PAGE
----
By the time we got there, three of the puppies had already gone to new homes.  This little puppy was ½ the size of the other three puppies still there.  He also bore the scars of being the target of their rough play.  Fortunately he was receiving extra milk, food and care to help him grow.  He was sweet, playful, and the chosen recipient of our granddaughters’ affection.

If the puppy could think about it, I wonder if he would have thought of himself as a victim – or a survivor/overcomer.  He had been dealt a hand in life that put him at a real disadvantage – circumstances to deal with that were totally beyond his control.  Our granddaughter Becca considered him a ‘survivor’ (that was her term).  He was not going to let his size or ‘misfortune’ hinder him.

While thinking about this puppy’s situation a number of Biblical characters came to mind:

  • Gideon      – “Pardon me, my lord,” Gideon replied, “but how can I save Israel?  My clan is the weakest in Manasseh, and I am the least in my family.”  (Judges 6:15)
  • Joseph      – “Here comes that dreamer!” they said to each other. (Genesis 37:19)
  • Moses      – Moses said to the LORD, “Pardon your servant, Lord. I have never been      eloquent, neither in the past nor since you have spoken to your servant. I am slow of speech and tongue.” …  Moses said, “Pardon your servant, Lord. Please send someone else.” (Exodus 4:10, 13)
  • David      – So he asked Jesse, “Are these all the sons you have?” “There is still the youngest,” Jesse answered. “He is tending the sheep.”  Samuel said, “Send for him; we will not sit down until he arrives.”

It is so important to remember that we are not victims – no matter what lot in life we are dealt.  We are survivors / overcomers because of the God we serve.  Where we are weak, we look to the Lord and He makes us strong.  Our focus is Jesus. There is nothing He cannot redeem.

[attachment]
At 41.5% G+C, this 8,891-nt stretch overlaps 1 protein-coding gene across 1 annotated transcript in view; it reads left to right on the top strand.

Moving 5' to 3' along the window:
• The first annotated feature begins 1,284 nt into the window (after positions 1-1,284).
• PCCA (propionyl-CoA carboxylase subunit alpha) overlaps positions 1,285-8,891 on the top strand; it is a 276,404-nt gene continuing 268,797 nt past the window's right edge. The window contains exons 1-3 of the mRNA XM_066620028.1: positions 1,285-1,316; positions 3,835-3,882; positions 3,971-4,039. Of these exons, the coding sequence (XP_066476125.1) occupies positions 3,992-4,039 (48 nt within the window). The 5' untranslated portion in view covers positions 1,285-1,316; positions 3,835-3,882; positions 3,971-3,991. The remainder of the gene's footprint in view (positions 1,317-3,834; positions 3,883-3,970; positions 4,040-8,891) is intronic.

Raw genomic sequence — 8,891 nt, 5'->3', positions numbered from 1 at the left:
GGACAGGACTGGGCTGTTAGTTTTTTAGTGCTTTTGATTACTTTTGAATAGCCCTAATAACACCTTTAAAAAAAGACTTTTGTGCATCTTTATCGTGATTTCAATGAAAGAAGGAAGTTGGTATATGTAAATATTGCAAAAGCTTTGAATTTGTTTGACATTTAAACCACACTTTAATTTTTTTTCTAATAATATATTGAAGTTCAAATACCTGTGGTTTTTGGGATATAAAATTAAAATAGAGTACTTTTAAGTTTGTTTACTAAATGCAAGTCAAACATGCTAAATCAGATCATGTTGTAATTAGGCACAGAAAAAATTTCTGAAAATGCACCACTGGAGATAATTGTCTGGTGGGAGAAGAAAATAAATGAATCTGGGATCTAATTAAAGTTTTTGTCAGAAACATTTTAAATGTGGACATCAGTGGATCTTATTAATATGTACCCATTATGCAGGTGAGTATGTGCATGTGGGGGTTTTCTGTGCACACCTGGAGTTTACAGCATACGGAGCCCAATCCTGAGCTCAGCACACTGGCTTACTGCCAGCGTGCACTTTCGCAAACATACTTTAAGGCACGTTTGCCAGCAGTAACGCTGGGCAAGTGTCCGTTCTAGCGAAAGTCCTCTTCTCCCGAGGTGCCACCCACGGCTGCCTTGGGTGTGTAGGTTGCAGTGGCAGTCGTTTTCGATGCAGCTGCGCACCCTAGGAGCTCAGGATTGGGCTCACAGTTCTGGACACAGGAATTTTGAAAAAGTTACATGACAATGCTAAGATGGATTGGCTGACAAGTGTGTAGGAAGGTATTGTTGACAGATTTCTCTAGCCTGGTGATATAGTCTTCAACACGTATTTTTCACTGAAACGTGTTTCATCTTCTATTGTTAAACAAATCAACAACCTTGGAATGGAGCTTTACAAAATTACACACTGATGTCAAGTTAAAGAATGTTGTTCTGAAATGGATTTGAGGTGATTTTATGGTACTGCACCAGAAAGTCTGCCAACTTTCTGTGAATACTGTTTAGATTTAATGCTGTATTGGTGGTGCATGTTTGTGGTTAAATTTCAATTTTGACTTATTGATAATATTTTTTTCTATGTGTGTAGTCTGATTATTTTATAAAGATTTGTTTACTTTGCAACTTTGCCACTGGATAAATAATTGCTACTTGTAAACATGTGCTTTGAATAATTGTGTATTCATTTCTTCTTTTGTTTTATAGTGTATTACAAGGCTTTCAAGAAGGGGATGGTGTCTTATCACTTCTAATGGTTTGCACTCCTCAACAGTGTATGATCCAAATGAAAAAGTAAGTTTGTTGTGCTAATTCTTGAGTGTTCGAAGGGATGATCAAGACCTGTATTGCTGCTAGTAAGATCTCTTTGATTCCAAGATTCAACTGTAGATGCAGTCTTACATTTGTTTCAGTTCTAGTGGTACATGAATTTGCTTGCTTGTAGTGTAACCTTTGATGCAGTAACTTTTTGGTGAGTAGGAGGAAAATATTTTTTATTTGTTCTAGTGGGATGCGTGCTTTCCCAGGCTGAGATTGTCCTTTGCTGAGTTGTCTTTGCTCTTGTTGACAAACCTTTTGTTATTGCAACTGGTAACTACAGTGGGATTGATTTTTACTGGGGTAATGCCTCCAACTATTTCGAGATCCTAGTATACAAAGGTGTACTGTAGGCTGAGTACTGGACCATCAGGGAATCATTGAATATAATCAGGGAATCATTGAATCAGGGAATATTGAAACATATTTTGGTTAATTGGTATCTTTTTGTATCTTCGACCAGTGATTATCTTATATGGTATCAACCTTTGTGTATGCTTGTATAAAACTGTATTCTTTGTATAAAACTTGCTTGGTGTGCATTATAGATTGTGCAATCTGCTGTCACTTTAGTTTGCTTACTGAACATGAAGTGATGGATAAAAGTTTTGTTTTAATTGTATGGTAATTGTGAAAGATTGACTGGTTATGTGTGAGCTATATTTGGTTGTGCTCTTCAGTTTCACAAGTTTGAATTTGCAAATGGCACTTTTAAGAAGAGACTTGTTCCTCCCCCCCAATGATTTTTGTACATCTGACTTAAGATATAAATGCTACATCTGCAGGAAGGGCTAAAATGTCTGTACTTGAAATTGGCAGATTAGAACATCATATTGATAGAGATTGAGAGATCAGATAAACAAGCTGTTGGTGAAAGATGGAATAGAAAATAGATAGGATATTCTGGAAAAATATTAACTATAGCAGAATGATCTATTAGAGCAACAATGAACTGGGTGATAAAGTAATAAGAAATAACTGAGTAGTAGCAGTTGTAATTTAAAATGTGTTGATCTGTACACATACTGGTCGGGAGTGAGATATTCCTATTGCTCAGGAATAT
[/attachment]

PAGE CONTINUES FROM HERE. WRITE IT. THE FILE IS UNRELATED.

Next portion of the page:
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Wednesday January 15, 2020 – Passion for the Lord

John 12:3  Then Mary took about a pint of pure nard, an expensive perfume; she poured it on Jesus’ feet and wiped his feet with her hair. And the house was filled with the fragrance of the perfume

I’ve read a number of really good books including Jack Deere’s book entitled, Surprised by the Power of the Spirit.  It’s a wonderful book that concludes with focusing on passion for the Lord and then its relationship to power.  It is so important that we recognize that passion for God is absolutely essential to our life with God; it along with obedience.

This passion cannot be just a sense of longing or affection for the Lord.  It must be a life and habit forming condition of our heart that brings those actions that characterize individuals that truly are passionately in love with Him.  We must want to be such men and women!

There are Psalms and numerous songs that we sing in worship that describe attributes and actions that reflect passion for Him.  Do these describe us?  Our prayer should be for the Lord to transform us so that those words reflect our true condition more and more.  We want to be genuine Godly men and women.  The issue is not to be able to rejoice in our Godliness but to rejoice that He enables us to passionately love Him.  Let each of us wholeheartedly desire: